Eye For Film >> Movies >> Heal The Living (2016) Film Review
Heal The Living
Reviewed by: Andrew Robertson
The temptation to cliche is great and Heal The Living's subject matter - a cardiac transplant - invites phrases like 'heart-wrenching' and 'haunting' which though accurate are less than this film deserves. It's based on a novel of the same name by Maylis De Kerangal and its events unfold slowly, not quite metronomically, the occasional skipped beat a counter-point to the steady flow of its story. The only antagonists in Heal The Living are time and distance and human frailty, death in triptych.
There are moments of hypnotic beauty, small gestures of comfort documented with an omniscient kindly distance, a dawdling angelic remove. Slowly, steadily, the circumstances of a single life-saving operation are constructed.
Startling and unflinching, this is a film that documents tiny kindnesses amongst the visceral and technical in a way that demonstrates an almost perfect simultaneity of compassion and craft such that it nearly defies description. Strong performances from its cast turn a seemingly slight set of events into something that is gripping.
Katell Quillévéré's direction is assured, equally adept in depictions of twilight surfing expeditions, of tense surgical explorations, in and among alleyways and apartments, theatres musical and operating. She shares writing credits with De Kerangal and veteran writer (and previous collaborator) Gilles Tuarand. Their efforts are partnered with an almost flawless effort in subtitling translation (at least in the version Eye for Film saw at the 2017 Glasgow Film Festival) that ably copes with some relatively abstruse vocabularies. The one oddity (merguez becomes hot dogs) is easily forgiven; the meat of this story is elsewhere.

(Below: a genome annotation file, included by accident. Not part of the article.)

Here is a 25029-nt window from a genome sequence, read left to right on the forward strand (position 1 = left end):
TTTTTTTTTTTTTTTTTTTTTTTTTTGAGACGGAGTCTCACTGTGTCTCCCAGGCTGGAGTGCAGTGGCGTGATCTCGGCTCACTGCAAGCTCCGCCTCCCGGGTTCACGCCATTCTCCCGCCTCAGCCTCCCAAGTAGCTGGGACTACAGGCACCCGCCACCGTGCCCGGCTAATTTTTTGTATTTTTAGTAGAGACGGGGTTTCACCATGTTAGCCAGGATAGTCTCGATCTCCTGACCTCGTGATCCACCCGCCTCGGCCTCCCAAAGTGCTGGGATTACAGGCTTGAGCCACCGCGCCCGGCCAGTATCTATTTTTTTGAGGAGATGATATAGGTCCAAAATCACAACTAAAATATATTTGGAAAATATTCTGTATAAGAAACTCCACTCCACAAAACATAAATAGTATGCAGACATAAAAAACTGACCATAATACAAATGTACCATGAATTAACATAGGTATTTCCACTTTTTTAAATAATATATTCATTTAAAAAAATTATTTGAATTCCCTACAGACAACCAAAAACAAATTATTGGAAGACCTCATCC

It's hard to single out any performances, though César nominations suggest someone has tried. Anna Dorval as the transplant's recipient, Dominique Blanc's surgeon, and Emmanuelle Seigner's turn as the mother of the donor are all note-perfect, and Tahar Rahim's performance as the transplant counsellor produces one of the film's most touching moments. Even in small roles - Gabin Verdet's Simon is the all too human source of another's hope, focus of others' grief - the performances are touching.
Alexandre Desplat's score is well-used, but the sound in general is phenomenal. Environmental noises are integrated smoothly, in particular the lead-up to the accident that makes Simon's heart available. Perhaps the most striking sonic note is over the end credits - Five Years from Bowie's Ziggy Stardust And The Spiders From Mars is song enough, but the semantic weight of a song about time running out from the beginning of the career of a legend now passed is, well, palpable.
At once cerebral and humane, compassionate and clinical, Heal The Living is so staggering in its emotional intensity, even honesty, that it itself rejuvenates, reaffirms - it will make your heart sore, then soar.Reviewed on: 08 Mar 2017
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